Danielle Koenig's original script for "Vindicated" had Dwicky genuinely believing Dib. She refers to the change as Jhonen having "mangled" it, but she didn't sound as annoyed about it as her word choice might lead one to believe.
It's claimed in the commentary that the original ending of "Bad, Bad Rubber Piggy" was Dib dying and being replaced by a character named "Louie" as Zim's new rival. This may have just been a joke, however.
Another commentary tidbit is that Iggins was originally slated to die at the end of "Game Slave 2," but Executive Meddling prevented that.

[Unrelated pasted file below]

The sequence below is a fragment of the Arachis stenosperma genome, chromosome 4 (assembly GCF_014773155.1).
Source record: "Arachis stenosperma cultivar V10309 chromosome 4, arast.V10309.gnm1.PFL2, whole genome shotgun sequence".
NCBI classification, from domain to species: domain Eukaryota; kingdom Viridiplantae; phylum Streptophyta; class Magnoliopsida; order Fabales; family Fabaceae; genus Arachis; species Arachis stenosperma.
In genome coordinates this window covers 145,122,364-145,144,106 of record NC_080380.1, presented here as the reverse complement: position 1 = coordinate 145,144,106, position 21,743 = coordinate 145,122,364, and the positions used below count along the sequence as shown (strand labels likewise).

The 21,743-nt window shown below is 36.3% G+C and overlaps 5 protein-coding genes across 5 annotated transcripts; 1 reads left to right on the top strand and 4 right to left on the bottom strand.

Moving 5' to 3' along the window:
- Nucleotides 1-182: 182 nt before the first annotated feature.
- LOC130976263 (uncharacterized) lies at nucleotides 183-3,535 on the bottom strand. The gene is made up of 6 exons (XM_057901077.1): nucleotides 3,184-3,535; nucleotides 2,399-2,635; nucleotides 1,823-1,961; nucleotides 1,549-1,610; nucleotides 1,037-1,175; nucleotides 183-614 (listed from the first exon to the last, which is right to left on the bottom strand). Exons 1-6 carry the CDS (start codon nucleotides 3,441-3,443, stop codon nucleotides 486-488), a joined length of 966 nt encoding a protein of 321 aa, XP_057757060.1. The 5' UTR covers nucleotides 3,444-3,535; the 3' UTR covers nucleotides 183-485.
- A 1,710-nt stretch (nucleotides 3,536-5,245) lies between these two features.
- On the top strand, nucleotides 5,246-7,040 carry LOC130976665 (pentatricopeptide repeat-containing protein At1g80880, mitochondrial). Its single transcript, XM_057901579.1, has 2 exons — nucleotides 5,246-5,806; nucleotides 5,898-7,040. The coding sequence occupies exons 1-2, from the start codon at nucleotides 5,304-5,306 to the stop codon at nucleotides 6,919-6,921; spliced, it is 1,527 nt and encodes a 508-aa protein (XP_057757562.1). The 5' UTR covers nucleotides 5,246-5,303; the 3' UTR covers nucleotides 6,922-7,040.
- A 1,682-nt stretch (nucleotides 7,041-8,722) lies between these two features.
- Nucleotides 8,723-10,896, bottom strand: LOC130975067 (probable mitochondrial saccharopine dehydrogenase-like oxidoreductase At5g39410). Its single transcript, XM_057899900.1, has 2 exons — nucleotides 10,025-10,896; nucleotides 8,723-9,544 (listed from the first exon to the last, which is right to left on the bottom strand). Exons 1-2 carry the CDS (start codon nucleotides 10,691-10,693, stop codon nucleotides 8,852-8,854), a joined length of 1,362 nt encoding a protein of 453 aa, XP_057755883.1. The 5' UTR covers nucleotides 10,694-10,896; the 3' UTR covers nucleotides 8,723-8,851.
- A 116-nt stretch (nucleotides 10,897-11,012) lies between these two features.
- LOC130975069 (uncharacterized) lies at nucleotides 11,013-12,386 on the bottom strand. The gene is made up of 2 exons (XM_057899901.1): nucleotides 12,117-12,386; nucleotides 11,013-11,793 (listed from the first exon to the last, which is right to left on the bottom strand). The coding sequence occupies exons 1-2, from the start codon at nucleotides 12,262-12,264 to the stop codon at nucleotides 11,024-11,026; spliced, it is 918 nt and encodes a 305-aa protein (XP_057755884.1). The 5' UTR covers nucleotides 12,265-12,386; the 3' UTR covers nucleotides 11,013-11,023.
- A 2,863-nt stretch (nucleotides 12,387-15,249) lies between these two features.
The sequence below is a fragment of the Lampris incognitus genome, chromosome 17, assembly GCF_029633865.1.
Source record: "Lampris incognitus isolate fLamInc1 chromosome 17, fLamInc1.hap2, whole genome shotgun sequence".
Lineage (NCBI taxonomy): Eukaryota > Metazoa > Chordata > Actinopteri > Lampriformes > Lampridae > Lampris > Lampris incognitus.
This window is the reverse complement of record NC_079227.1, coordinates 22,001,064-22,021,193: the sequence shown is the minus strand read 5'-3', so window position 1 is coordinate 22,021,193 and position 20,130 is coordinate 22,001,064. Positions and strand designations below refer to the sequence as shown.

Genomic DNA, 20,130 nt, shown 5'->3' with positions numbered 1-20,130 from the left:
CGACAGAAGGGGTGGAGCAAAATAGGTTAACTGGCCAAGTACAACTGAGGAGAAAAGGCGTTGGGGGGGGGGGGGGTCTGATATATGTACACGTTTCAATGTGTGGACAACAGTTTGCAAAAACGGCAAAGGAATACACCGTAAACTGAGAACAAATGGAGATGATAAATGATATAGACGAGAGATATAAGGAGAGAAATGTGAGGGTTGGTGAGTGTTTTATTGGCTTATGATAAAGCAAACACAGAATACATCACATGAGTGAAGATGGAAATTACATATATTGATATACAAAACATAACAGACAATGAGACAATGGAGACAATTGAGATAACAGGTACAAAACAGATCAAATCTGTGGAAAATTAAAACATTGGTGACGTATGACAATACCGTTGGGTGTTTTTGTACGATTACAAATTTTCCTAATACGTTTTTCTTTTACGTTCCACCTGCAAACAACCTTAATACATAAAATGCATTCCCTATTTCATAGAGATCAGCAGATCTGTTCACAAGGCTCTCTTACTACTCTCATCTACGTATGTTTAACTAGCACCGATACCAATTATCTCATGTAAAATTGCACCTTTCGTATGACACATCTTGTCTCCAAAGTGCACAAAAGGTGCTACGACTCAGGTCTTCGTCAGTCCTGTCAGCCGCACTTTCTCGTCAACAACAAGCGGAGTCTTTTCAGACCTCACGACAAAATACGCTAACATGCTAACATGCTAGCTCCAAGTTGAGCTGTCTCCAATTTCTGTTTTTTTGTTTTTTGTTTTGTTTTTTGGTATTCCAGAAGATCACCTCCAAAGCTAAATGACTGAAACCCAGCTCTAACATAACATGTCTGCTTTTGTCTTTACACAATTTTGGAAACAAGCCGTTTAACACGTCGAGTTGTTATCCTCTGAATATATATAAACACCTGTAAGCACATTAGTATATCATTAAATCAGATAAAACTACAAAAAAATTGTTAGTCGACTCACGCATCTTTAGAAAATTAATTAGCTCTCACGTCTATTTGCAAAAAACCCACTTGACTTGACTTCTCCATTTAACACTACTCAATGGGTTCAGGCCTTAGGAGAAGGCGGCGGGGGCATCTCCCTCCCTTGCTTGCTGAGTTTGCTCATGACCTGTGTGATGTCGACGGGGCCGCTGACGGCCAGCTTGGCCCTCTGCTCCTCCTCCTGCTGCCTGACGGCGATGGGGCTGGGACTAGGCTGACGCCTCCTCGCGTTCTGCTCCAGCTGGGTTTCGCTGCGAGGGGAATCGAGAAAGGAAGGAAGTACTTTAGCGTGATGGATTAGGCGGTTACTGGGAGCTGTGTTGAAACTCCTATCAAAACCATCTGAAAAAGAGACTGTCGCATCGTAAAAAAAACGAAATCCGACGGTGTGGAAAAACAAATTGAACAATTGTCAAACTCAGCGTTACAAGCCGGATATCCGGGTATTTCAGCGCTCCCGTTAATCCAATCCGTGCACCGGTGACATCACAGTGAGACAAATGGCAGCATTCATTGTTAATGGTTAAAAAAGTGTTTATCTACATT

In a blog post Jhonen noted the original script for "Gaz: Taster of Pork" simply ended with Dib defeating the Porklord and then sharing pizza with Gaz. Eric Truehart came up with the ending we got instead.
Mark Hamill was originally considered for the role of Zim, but was dismissed by Nickelodeon for sounding too old.
Billy West was also considered, and his voice is Zim's in the original pilot, available on Youtube. However, with Futurama already on the air, Jhonen didn't want West's voice in two sci-fi shows at the same time, citing it to be too recognizable across both shows.
Skoodge's SIR unit would have appeared in a cancelled episode. Its name was CHIPZ.